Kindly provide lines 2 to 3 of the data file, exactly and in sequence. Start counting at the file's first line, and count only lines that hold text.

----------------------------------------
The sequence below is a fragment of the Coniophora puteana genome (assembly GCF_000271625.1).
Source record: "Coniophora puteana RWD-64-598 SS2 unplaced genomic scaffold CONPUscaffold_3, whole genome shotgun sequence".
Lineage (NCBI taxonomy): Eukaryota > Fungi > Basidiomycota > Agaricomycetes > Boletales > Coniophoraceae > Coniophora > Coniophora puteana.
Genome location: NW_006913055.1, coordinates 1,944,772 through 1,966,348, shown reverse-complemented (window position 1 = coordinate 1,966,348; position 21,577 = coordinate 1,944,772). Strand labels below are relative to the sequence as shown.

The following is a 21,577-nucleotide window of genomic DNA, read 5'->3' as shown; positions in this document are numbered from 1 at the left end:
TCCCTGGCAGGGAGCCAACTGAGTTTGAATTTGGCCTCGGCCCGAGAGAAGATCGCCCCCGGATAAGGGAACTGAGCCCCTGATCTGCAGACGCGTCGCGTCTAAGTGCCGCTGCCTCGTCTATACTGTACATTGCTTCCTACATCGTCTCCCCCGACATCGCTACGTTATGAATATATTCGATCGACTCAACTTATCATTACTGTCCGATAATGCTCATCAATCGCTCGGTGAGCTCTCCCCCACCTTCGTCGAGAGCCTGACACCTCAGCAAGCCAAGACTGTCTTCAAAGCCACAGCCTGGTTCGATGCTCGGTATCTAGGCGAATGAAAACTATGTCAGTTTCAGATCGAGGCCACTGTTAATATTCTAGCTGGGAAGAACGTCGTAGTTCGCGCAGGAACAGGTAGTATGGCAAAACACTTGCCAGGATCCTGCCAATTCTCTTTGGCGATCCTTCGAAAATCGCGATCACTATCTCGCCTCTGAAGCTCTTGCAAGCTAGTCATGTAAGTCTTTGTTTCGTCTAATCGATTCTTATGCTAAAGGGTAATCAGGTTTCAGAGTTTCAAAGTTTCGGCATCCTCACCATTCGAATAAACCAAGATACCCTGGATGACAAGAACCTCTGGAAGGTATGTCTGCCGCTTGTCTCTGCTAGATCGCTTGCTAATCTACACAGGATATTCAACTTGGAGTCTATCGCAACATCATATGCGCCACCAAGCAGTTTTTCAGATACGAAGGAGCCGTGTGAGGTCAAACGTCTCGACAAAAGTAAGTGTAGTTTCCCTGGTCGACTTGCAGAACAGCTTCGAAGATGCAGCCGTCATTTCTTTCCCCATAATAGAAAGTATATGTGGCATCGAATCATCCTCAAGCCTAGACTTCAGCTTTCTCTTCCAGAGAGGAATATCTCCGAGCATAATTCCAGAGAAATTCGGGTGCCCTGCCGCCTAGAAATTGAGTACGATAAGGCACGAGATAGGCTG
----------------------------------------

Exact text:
Source record: "Coniophora puteana RWD-64-598 SS2 unplaced genomic scaffold CONPUscaffold_3, whole genome shotgun sequence".
Lineage (NCBI taxonomy): Eukaryota > Fungi > Basidiomycota > Agaricomycetes > Boletales > Coniophoraceae > Coniophora > Coniophora puteana.